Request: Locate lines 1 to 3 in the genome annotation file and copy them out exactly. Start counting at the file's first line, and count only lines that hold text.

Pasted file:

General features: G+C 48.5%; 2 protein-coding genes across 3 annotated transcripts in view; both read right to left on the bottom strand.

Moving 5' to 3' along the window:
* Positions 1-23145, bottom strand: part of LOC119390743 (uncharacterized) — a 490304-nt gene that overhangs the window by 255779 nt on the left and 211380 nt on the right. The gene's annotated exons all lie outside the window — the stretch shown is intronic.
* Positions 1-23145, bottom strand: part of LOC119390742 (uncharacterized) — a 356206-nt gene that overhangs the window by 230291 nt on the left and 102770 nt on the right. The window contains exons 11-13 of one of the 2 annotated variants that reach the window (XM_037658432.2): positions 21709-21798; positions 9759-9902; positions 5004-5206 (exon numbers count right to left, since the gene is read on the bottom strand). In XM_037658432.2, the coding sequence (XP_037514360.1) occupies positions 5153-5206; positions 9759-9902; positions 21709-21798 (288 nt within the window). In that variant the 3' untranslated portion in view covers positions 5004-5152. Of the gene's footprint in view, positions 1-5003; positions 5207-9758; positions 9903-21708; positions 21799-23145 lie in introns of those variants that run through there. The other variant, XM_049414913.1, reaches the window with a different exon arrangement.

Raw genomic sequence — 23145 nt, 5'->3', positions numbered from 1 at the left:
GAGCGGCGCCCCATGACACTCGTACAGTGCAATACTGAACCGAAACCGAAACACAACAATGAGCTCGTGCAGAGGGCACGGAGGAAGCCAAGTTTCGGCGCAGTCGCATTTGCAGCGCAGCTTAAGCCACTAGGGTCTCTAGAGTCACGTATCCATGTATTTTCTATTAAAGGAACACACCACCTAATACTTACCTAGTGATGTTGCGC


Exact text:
General features: G+C 48.5%; 2 protein-coding genes across 3 annotated transcripts in view; both read right to left on the bottom strand.

Moving 5' to 3' along the window:
* Positions 1-23145, bottom strand: part of LOC119390743 (uncharacterized) — a 490304-nt gene that overhangs the window by 255779 nt on the left and 211380 nt on the right. The gene's annotated exons all lie outside the window — the stretch shown is intronic.